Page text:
About four weeks after the tree moved into it’s new home, I found it uprooted and flung against the side of our nosy neighbor’s building. It felt like my heart had been ripped out. I ran upstairs crying. “See, this is the kind of thing that only happens in this city!” I sobbed to Nick. “Let’s move to the country where we can plant as many trees as we want!” He hugged me until I stopped crying and then went downstairs to investigate.

He found out that our neighbor saved the tree from the city workers who pulled it out. They said its branches were too low and therefore dangerous to pedestrians. You know what is dangerous to pedestrians? Walking into on-coming traffic with headphones on while texting, but they do that everyday!

Nick pointed out that at least they planted something there- a different kind of tree with higher branches- in a spot that had been a receptacle for cigarette butts. He placed the cherry blossom in a pot and brought it into the breezeway of our building. Then he visited the Parks Office a few blocks from our home. They agreed to plant the sapling in the park for us. Although the tree didn’t bloom the first year, Nick carried a gallon jug of water in the stroller every few days and soaked the ground around it. Our neighbor smoked cigarettes and watered the City’s tree daily with a hose from his garage.

This year when spring finally sprung we witnessed the gorgeous pink blossoms blooming on Griffin’s little tree in the park. My heart cracked open. I could see the perfection of life unfolding in a situation I had once seen as cause for suffering. There was the tree copykindness of my father, our neighbor and the parks department workers, my baby’s father taking wonderful care of a living thing out of the love he feels for our child. And we ended up with not one, but two trees for Griffin.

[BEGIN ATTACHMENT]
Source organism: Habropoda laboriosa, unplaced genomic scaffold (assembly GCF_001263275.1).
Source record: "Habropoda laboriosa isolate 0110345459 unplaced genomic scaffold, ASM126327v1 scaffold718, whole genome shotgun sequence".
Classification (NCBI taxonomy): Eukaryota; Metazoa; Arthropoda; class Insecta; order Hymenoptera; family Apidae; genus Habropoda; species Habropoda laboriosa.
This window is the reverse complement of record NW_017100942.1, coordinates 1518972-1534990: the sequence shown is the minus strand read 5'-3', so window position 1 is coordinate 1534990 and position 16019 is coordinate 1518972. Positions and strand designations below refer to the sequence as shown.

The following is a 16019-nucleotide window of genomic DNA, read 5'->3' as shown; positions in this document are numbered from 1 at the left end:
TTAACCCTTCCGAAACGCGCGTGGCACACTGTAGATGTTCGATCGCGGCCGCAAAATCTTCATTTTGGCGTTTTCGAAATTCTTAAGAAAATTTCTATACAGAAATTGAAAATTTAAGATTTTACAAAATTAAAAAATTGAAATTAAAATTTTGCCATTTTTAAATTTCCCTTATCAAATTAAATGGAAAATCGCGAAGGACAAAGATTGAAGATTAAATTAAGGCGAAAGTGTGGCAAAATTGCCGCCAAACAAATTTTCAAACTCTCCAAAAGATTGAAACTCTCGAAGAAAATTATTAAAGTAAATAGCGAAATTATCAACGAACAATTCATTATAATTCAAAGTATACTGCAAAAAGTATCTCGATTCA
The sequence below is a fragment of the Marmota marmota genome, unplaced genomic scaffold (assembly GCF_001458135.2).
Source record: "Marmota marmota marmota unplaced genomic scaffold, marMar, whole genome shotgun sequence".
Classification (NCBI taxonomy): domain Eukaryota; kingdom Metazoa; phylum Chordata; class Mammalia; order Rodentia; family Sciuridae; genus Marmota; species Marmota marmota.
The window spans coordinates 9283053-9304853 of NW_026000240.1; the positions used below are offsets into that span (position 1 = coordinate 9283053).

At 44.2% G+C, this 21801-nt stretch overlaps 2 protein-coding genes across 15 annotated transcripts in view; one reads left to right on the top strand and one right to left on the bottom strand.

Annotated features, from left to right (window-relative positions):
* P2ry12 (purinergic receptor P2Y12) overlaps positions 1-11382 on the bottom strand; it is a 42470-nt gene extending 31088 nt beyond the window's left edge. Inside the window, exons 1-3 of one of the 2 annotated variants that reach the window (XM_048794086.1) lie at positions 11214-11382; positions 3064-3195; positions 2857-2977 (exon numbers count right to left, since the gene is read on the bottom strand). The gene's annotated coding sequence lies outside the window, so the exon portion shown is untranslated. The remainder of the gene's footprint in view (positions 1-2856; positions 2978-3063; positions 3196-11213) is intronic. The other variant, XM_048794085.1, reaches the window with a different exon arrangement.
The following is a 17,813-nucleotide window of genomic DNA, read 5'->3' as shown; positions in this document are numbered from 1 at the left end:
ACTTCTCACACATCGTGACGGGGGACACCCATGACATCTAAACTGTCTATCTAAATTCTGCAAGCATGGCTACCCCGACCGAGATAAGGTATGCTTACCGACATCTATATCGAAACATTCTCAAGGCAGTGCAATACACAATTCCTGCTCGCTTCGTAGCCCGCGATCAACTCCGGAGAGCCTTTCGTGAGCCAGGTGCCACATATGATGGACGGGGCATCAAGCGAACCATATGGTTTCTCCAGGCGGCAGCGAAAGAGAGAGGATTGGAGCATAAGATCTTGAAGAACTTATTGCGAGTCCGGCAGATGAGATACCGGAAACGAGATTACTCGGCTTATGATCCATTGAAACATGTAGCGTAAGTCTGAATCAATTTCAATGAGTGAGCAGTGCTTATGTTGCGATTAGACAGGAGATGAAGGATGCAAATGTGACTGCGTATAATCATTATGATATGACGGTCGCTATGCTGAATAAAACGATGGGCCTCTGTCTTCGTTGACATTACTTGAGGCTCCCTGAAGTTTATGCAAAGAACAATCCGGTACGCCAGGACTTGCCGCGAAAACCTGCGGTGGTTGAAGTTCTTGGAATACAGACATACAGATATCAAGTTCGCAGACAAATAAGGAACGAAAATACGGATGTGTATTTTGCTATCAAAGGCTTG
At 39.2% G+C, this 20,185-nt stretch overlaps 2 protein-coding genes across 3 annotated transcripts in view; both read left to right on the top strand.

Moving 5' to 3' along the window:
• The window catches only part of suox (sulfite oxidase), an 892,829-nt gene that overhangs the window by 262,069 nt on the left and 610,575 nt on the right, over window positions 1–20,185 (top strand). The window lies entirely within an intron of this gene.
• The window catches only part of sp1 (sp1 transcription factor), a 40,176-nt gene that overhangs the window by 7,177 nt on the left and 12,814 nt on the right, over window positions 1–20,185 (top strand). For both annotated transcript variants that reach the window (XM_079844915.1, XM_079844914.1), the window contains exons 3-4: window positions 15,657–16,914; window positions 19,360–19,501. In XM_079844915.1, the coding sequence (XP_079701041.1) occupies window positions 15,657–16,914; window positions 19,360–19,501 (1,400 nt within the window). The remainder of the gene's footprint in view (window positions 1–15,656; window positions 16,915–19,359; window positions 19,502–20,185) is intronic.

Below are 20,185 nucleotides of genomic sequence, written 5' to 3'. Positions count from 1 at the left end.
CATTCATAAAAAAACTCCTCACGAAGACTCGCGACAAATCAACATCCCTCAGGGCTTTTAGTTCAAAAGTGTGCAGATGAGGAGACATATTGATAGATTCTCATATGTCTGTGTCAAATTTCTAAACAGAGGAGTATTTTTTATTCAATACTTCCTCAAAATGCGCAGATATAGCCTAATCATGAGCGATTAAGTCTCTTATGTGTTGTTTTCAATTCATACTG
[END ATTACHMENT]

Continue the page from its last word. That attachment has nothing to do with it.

The Yoga Sutras offer the practice of Pratipaksha Bhavanam, flipping the meaning of something as a way out of suffering. It took me 18 months, but when I was finally able to do this I felt like I had been freed from my self-imposed sense of separation. If I step back even further I can see that all the trees in the park are there for every one of us to enjoy. We no more own a tree than we own our child. We are simply the caretakers for a little while of a few living creatures in this vibrant ecosystem. And finally, my original thought was actually true. This IS something that would only happen in New York.



YW Headshot

For 13 years Elizabeth has practiced and taught yoga and meditation around the globe. She is a Senior Teacher and Teacher Trainer at YogaWorks in New York. Elizabeth is also a writer, life coach and mother. She sees life itself as our greatest teacher, especially in New York City. Visit her website at

Let’s Grow Yoga – by Vytas

Untitled copyI teach yoga every day. Yep. That’s right, every single day. I don’t have a day off. That’s because I love what I do and am more than happy to make yoga a big part of my life’s purpose. I will admit though, it is difficult to stay inspired day in and day out. Sometimes the greater good of what I’m doing gets drowned out in its repetitive nature. Even though I firmly believe that sharing yoga with people is making the world a better place, I’m guilty of losing perspective from time to time.

Recently I led a challenge with some fellow yoga teachers on social media to help grow yoga. The idea was to ask participants to share yoga with people they knew that had never practiced before. For some of us, finding people who don’t do yoga was quite a task – all of my friends and family have at least tried it before. But living in a city as diverse as Los Angeles, there are opportunities abound. When I left my social circle and began asking different people in the city if I could teach them yoga, things began to unfold beautifully. I met so many people from different walks of life that had never tried yoga before but were eager to learn. The response was overwhelmingly positive and I was reminded of why this discipline is something that I’ve devoted my life to. In giving of myself to others, I was given a newfound inspiration for what I do.